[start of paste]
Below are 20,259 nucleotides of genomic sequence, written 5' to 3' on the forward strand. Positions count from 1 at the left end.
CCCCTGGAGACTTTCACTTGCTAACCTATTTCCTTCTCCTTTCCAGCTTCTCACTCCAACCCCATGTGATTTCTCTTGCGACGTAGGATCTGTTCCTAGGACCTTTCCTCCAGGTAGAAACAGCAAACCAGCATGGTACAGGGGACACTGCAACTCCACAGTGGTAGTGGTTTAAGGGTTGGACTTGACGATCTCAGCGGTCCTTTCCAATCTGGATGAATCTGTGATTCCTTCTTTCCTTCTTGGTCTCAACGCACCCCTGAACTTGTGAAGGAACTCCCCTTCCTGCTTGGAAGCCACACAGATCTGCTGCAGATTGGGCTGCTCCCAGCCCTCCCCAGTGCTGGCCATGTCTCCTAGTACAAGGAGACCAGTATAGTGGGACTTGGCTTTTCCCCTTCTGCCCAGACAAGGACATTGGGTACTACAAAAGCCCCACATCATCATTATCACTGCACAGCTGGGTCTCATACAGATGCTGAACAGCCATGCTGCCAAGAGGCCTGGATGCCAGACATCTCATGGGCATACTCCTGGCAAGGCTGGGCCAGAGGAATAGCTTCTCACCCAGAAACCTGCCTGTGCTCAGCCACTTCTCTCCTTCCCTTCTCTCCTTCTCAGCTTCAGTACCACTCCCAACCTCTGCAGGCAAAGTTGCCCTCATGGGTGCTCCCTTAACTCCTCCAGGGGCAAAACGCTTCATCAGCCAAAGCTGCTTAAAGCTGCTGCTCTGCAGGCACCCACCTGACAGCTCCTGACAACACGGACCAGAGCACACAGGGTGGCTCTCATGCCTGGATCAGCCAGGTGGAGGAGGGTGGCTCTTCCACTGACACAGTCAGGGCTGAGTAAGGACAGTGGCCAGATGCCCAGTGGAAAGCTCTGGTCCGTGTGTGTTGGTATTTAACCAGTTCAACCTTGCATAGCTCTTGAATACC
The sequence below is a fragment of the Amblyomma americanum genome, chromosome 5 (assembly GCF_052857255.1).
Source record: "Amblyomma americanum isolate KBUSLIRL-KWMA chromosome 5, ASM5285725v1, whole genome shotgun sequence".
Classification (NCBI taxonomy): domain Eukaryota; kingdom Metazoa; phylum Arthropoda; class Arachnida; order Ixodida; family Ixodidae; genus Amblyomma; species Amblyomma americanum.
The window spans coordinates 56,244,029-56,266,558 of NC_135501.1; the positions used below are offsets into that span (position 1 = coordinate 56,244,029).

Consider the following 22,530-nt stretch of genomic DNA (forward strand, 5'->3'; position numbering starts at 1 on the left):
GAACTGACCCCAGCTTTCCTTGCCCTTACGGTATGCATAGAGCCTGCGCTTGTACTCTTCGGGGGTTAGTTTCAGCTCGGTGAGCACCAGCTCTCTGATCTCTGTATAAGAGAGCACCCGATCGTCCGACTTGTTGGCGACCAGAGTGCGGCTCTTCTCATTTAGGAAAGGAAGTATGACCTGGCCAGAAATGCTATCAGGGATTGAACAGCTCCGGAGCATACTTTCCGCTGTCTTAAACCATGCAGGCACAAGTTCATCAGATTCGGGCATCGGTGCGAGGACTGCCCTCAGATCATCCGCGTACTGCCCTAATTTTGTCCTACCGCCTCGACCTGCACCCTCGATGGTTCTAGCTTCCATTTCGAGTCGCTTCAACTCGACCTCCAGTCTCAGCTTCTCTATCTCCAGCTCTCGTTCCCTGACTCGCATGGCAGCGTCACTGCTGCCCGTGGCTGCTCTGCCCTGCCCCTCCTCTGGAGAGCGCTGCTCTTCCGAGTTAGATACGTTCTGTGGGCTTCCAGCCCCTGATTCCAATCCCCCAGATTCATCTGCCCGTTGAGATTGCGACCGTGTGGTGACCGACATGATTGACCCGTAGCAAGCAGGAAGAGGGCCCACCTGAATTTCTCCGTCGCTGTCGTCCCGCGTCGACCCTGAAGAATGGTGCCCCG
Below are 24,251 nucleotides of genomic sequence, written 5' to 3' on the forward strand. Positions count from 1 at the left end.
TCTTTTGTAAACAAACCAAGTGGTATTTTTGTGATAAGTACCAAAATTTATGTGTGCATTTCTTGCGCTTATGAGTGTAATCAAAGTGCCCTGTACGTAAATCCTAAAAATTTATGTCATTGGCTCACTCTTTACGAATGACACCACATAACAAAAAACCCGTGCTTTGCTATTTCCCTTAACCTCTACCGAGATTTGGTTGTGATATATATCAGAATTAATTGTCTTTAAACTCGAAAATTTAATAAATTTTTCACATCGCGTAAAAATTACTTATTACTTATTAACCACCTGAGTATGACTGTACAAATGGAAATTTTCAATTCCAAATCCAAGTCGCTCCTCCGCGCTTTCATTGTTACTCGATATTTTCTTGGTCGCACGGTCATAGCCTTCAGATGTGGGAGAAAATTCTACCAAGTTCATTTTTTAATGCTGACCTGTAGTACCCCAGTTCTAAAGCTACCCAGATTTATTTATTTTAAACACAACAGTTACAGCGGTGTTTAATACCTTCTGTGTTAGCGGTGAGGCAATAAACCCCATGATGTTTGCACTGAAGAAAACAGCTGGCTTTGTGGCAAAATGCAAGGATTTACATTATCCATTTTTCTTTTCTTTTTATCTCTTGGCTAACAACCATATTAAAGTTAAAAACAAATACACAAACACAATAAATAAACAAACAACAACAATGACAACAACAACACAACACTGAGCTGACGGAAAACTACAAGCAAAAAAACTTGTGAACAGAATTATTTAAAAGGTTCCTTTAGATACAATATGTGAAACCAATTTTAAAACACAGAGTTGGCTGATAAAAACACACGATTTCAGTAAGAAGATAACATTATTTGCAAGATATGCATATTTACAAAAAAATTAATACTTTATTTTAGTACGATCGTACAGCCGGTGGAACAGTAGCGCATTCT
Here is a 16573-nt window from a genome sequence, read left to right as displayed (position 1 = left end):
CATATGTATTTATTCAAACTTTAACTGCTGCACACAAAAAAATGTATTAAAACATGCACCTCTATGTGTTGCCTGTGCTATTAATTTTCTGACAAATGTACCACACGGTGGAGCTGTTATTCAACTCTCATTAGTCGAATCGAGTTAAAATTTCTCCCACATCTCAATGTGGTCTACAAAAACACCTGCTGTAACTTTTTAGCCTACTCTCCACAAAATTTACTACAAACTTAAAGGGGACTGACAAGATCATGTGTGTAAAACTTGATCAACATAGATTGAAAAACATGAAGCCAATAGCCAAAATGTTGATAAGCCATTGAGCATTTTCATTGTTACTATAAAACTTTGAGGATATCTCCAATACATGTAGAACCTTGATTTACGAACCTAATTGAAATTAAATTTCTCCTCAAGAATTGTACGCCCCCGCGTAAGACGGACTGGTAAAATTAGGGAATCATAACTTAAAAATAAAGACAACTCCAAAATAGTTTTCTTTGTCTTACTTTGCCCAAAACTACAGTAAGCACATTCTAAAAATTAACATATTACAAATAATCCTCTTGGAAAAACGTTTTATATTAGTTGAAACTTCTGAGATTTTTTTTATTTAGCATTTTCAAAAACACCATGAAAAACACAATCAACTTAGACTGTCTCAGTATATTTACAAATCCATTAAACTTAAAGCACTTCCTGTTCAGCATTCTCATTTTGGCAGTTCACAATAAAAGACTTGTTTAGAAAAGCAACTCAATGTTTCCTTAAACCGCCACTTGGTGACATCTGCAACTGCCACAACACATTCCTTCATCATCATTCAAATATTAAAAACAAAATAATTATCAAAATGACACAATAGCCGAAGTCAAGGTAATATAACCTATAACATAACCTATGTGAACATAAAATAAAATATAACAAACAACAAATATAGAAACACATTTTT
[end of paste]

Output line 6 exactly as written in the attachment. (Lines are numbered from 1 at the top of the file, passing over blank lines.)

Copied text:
The window spans coordinates 56,244,029-56,266,558 of NC_135501.1; the positions used below are offsets into that span (position 1 = coordinate 56,244,029).